This speech is the main proof that The Merchant of Venice is not a wholly anti-Semitic play. Had Shakespeare wanted to keep Shylock a simple one-dimensional character, a crude stereotype, he never would have included this speech. Unfortunately, immediately following this speech, Shylock makes a speech to Tubal that can change the audience's perspective of Shylock. He tell Tubal that he wishes his daughter were dead and that he had his money back. This can be interpreted by the audience in two ways. Out of the context of the earlier speech, Shylock would appear to be acting as a stereotypical Jew, but within the context of the speech, the audience can interpret Shylock's comment as an attempt by him to express how hurt he is that Jessica left him.
Act 4, scene 1 includes another example of an inconsistency in the trend of anti-Semitism in the play. It is composed of the trial determining whether or not Antonio must hold to his contract and allow Shylock to subtract a pound of flesh from his body. Everyone in the scene is absolutely opposed to Shylock, who is clearly playing his role as the stereotypical Jew, bent on killing the Christian. Portia enters and preaches mercy to Shylock, attempting to reach some sort of "Christian" goodness inside of him. She says, "the quality of mercy is not strained." (4, 1, 190) When Shylock refuses to acknowledge this, Portia catches him on a technicality in his bond. She uses every extent of the law in order to strip Shylock of his entire estate. She practices none of the mercy she preached minutes before. Antonio, the supposed "good Christian" proposes that Shylock be robbed of his religion as well, and be christened. The outright hypocrisy of the Christian characters should disgust the audience. This proves that the subject of the play is anti-Semitism, but that it is actually a criticism of anti-Semitism, rather than an example of it.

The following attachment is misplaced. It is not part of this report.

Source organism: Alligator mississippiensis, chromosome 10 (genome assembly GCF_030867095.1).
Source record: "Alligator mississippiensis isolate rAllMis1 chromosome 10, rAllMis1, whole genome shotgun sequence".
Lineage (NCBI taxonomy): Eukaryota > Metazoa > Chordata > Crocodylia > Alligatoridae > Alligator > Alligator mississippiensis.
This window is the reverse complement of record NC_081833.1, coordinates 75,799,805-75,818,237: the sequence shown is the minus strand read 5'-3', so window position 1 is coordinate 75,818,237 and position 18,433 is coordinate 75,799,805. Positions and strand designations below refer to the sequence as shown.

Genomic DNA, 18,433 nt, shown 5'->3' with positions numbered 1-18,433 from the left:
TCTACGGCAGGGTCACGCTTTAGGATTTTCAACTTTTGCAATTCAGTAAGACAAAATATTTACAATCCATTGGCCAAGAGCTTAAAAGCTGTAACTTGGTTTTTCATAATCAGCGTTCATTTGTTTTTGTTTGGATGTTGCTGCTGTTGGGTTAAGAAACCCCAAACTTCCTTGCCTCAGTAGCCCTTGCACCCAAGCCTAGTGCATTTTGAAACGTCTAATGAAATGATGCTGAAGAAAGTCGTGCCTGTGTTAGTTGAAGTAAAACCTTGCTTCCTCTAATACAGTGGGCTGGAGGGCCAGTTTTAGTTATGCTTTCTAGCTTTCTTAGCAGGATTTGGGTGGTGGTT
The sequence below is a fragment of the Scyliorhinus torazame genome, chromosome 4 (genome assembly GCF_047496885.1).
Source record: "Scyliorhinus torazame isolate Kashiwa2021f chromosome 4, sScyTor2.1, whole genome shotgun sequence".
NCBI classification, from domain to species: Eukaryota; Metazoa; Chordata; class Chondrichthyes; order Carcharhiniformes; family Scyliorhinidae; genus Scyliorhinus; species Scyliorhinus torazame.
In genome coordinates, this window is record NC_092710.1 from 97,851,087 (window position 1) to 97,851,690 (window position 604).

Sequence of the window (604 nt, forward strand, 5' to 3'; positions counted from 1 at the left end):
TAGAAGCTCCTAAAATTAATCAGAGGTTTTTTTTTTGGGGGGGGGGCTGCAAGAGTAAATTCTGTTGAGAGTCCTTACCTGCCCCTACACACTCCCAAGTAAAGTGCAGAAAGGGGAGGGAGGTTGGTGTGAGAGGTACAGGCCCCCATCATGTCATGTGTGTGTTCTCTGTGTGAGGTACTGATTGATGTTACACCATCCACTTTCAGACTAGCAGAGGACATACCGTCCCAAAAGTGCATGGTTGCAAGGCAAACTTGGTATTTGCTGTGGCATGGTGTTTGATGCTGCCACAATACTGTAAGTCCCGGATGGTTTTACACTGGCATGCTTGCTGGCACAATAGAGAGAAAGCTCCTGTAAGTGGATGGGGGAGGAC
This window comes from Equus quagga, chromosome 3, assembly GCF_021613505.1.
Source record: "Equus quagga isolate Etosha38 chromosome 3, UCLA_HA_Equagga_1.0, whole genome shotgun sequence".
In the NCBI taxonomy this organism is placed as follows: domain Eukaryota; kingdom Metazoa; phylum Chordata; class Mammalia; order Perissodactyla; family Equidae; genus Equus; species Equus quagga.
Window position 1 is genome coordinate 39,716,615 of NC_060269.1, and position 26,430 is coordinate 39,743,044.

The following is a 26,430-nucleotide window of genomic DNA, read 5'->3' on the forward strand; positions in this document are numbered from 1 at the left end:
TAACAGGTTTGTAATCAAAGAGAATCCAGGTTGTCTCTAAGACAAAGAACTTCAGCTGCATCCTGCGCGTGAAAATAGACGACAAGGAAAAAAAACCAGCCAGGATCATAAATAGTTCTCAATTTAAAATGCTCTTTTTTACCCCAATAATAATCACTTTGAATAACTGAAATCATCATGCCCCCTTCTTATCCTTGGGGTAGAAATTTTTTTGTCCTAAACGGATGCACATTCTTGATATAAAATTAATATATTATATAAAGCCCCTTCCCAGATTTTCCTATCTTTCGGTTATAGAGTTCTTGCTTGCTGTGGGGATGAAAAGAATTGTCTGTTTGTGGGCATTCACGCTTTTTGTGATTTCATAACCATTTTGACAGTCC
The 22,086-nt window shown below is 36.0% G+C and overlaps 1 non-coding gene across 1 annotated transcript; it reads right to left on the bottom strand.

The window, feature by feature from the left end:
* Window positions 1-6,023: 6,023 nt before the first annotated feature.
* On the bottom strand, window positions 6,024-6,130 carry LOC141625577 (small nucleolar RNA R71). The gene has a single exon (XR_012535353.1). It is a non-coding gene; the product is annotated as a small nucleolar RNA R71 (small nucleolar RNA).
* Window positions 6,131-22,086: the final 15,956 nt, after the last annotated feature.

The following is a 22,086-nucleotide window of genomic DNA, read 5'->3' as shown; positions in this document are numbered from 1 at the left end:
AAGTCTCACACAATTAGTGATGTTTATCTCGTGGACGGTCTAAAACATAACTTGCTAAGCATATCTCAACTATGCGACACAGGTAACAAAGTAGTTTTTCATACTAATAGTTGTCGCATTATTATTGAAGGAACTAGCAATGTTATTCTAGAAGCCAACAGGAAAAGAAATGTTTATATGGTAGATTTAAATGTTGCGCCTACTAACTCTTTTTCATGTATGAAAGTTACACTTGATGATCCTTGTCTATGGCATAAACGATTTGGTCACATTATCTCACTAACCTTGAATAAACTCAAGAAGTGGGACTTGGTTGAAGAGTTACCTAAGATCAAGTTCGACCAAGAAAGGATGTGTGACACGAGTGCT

The Merchant of Venice contains enough anti-Semitic material for it to be portrayed as a classic Elizabethan anti-Semitic play, among the likes of Christopher Marlow's The Jew of Malta, however, unlike The Jew of Malta, The Merchant of Venice also contains several important pieces that, if portrayed correctly, can shift the entire mood of the play. Because of these pieces, a director can make The Merchant of Venice into a scathing criticism of Anti-Semites and their beliefs. Shylock can be portrayed as a hero, rather than a villain, by emphasizing the speech that he makes to Lorenzo and Tubal and by making Portia's cruelty in Act 4, scene 1 especially evident. Because of this notion, The Merchant of Venice is not innately anti-Semitic. It can either be anti-Semitic or an aggressive criticism of anti-Semitism, or anything in between? It depends on how it is interpreted by directors and by actors and how the audience receives it.
Works Cited and Consulted:
Danson, Lawrence. Anti-Semitism in "The Merchant of Venice." New Haven: Yale University Press, 1978.
Granville-Barker, Harley. "The Merchant of Venice." Shakespeare: Modern Essays in Criticism, Leonard Dean, ed. New York: Oxford University Press, 1967.
Shakespeare, William. "The Merchant of Venice." The Complete Works of William Shakespeare. Oxford: Shakespeare Head Press, 1998.